When did you start directing?

After I graduated from Trinity Rep Conservatory, I directed a production of Equus at a small theatre in Rhode Island. The actors and I were so motivated that we built our own theatre space, using donated sheets of plywood and borrowed nail guns, in a small prep school auditorium. I placed the entire play in a boxing ring/hospital operating theatre and created the horse Nugget with the ensemble using the white cords of the boxing ring. It remains one of my most fulfilling experiences. And since moving to LA about 10 years ago, and discovering the rich theatre world here, I have put directing back on the front burner, and am so glad I did.

You also work as a full-time member of the faculty at AMDA College and Conservatory of the Performing Arts in Hollywood.  Is there one point you work at getting across with each of your students?

I think a lot of musical theatre actors get a bad rap as not being true actors, and I’m trying to change that in whatever ways I can with my students. I teach the various approaches I’ve used in my past to help them treat sung material as any good actor would approach the text of a play. The main difference is that characters in a musical sing when the circumstances are beyond words, which means the stakes need to be higher. But it’s surprising how easy it is for a singing actor to get lulled into just singing a song, because it feels so good to sing, which just doesn’t cut it in musical theatre today. 

How did directing NEXT TO NORMAL come about?

I recently had the pleasure of meeting Selah Victor and Rory Patterson through the Actors’ Co-Op in Hollywood. Selah reached out to me regarding Next to Normal, and as soon as she mentioned the name of the play, I knew I needed to make this work. Meeting Zach Lutsky confirmed for me that I would love to work with this company. They are such wonderful producers and just great people! I’m very grateful to them for this opportunity of a lifetime!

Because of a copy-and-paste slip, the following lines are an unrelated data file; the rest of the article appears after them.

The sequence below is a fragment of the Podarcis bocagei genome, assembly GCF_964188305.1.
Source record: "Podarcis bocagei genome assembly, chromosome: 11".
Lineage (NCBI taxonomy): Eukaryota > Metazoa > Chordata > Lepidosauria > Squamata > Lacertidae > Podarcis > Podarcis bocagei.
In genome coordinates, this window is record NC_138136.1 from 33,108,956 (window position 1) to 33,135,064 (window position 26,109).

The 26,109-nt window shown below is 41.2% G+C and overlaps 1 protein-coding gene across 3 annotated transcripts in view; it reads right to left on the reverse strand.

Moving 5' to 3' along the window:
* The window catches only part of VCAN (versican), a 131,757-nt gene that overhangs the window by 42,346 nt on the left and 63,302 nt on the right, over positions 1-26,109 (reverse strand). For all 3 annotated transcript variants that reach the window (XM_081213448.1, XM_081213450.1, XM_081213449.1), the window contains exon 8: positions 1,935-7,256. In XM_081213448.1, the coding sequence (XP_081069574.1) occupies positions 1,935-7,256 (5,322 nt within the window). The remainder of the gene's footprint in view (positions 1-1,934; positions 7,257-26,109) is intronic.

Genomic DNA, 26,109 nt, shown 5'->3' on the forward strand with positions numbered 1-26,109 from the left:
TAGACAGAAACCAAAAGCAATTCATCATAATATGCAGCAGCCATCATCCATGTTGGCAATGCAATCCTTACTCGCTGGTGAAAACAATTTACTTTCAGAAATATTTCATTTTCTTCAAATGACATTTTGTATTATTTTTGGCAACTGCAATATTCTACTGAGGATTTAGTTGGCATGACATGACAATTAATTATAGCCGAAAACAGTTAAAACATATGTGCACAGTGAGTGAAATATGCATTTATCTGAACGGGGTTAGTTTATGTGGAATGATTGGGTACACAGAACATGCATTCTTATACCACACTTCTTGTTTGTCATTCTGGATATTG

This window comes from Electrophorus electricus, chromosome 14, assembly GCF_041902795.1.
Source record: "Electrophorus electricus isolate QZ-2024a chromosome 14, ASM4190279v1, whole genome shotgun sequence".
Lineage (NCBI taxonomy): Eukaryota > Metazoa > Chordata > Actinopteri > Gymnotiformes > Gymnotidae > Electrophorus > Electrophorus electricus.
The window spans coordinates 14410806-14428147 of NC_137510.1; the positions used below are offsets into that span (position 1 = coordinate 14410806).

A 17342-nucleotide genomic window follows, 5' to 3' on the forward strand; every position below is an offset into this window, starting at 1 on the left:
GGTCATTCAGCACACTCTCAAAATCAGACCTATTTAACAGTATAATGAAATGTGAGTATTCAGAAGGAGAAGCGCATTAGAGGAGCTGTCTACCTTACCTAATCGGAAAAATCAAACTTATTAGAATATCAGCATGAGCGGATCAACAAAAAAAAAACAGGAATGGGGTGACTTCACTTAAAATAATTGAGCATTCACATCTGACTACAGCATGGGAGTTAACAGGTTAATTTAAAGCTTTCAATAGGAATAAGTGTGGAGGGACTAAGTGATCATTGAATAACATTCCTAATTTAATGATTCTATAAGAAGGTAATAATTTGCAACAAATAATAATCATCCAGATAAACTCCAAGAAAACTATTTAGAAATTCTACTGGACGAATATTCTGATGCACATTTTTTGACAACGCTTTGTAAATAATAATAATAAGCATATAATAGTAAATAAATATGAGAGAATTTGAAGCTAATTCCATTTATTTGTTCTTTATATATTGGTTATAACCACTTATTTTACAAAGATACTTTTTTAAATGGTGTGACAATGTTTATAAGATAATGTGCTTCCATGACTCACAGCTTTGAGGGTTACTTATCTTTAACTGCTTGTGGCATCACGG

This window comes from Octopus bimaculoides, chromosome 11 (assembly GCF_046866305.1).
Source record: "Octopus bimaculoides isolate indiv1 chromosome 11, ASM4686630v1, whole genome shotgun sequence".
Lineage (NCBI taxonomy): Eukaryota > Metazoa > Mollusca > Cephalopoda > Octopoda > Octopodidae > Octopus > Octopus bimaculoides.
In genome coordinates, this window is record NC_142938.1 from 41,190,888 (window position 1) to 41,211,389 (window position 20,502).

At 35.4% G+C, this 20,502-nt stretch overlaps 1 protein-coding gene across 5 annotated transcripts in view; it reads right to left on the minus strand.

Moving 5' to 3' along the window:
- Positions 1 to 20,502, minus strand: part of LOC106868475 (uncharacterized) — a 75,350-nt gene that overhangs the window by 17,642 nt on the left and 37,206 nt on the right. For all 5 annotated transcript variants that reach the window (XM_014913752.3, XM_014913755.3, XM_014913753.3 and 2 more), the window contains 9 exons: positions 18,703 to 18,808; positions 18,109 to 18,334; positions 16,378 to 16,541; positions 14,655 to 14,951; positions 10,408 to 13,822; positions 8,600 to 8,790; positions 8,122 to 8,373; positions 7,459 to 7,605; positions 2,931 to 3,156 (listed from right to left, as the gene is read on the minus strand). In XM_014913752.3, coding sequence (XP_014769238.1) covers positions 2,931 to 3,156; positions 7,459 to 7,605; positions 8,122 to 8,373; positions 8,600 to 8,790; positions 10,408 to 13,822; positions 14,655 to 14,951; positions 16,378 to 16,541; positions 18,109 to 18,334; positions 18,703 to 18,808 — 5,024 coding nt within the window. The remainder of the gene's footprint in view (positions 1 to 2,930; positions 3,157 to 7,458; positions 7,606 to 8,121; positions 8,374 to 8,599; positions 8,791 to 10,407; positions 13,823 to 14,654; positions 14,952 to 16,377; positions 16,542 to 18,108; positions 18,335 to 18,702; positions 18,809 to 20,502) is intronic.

Tell us a bit about the musical and what drew you to the material?

I was blown away by this play when I first saw it on Broadway and again at the Ahmanson. Next to Normal offers an incredible fusion of a strong naturalistic and contemporary dramatic story with a sometimes searing, sometimes tender rock score. A lot is written about how the play deals with someone’s mental illness in relation to the medical profession, but I’m much more drawn to how boldly and sensitively the play deals with the family. This play puts everyone on the map in such an accurate way, and with such specificity and nuance. And in the end, each character’s struggles in this play lead him or her to the priceless gift of self-acceptance, which frankly took me years to find on my own life journey.  

Is there something you want the audience to experience having seen the production?

Because we get to do this gem of a musical in an intimate theatre, I think we can draw the audience in to the story in a way that can be a lot more challenging in a 2,000-seat theatre. Of the various characters’ journeys, I suspect that any audience member can relate to at least one of them, if not a few. And though the play is wisely leavened with some select doses of comedy, it doesn’t pull any punches with heart-rending moments that can pack a wallop. It can be an emotional rollercoaster, but in the end, I hope that our production can offer an inspiring and touching, if not transformative, experience for audiences.  

Next to Normal, garnered three 2009 Tony Awards, and the 2010 Pulitzer Prize.  August 19 – September 25, 2016.  Fridays and Saturdays at 8 pm
Saturdays and Sundays at 2 pm.  Tickets: $32 – 36.99.                                         
For tickets:
Information: or 310-204-4440

The Pico Playhouse is at 10508 West Pico Blvd

No comments: